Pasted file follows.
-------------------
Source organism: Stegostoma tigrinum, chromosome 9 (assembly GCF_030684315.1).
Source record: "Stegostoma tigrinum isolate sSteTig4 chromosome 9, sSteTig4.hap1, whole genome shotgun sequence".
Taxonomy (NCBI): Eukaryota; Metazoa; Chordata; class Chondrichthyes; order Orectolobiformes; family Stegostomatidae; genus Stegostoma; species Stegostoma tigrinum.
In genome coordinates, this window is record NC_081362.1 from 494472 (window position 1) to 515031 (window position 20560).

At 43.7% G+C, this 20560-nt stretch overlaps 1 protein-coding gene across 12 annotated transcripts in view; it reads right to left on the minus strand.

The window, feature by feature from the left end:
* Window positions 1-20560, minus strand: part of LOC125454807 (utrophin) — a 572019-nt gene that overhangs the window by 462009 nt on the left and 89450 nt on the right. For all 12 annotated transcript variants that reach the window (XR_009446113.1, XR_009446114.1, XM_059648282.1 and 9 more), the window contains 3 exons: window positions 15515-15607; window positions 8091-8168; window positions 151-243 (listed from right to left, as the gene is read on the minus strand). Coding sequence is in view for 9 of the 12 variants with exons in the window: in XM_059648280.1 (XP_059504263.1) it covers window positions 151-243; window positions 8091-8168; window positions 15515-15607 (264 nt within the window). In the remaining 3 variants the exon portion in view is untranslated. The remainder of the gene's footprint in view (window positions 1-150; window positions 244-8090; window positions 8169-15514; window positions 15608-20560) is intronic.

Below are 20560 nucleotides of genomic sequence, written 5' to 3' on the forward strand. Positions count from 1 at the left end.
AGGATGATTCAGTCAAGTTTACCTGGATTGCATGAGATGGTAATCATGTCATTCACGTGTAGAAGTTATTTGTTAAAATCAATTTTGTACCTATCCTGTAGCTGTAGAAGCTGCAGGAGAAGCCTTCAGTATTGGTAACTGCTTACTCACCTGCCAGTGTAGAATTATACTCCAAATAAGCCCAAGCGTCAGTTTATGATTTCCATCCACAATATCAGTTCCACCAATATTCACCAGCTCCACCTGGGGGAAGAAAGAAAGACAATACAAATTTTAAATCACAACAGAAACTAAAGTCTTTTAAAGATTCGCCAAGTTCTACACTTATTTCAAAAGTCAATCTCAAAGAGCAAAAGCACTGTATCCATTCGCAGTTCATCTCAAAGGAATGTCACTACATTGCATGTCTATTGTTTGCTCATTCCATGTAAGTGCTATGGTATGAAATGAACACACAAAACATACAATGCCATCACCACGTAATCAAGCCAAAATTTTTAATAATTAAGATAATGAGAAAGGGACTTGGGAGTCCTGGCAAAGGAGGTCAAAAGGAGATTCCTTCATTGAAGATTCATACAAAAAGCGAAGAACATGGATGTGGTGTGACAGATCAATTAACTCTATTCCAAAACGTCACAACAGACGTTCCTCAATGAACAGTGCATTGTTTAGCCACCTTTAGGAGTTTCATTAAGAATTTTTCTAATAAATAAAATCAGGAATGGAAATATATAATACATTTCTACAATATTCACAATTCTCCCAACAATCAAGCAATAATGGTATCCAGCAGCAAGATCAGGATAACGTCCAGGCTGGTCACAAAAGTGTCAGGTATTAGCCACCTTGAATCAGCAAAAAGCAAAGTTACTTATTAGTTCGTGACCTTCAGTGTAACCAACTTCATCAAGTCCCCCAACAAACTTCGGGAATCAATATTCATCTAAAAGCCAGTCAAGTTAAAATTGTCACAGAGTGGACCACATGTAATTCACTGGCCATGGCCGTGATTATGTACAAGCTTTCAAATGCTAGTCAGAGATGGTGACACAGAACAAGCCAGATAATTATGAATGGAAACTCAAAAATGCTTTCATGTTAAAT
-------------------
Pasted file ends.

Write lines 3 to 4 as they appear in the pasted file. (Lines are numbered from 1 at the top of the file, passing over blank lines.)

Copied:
Taxonomy (NCBI): Eukaryota; Metazoa; Chordata; class Chondrichthyes; order Orectolobiformes; family Stegostomatidae; genus Stegostoma; species Stegostoma tigrinum.
In genome coordinates, this window is record NC_081362.1 from 494472 (window position 1) to 515031 (window position 20560).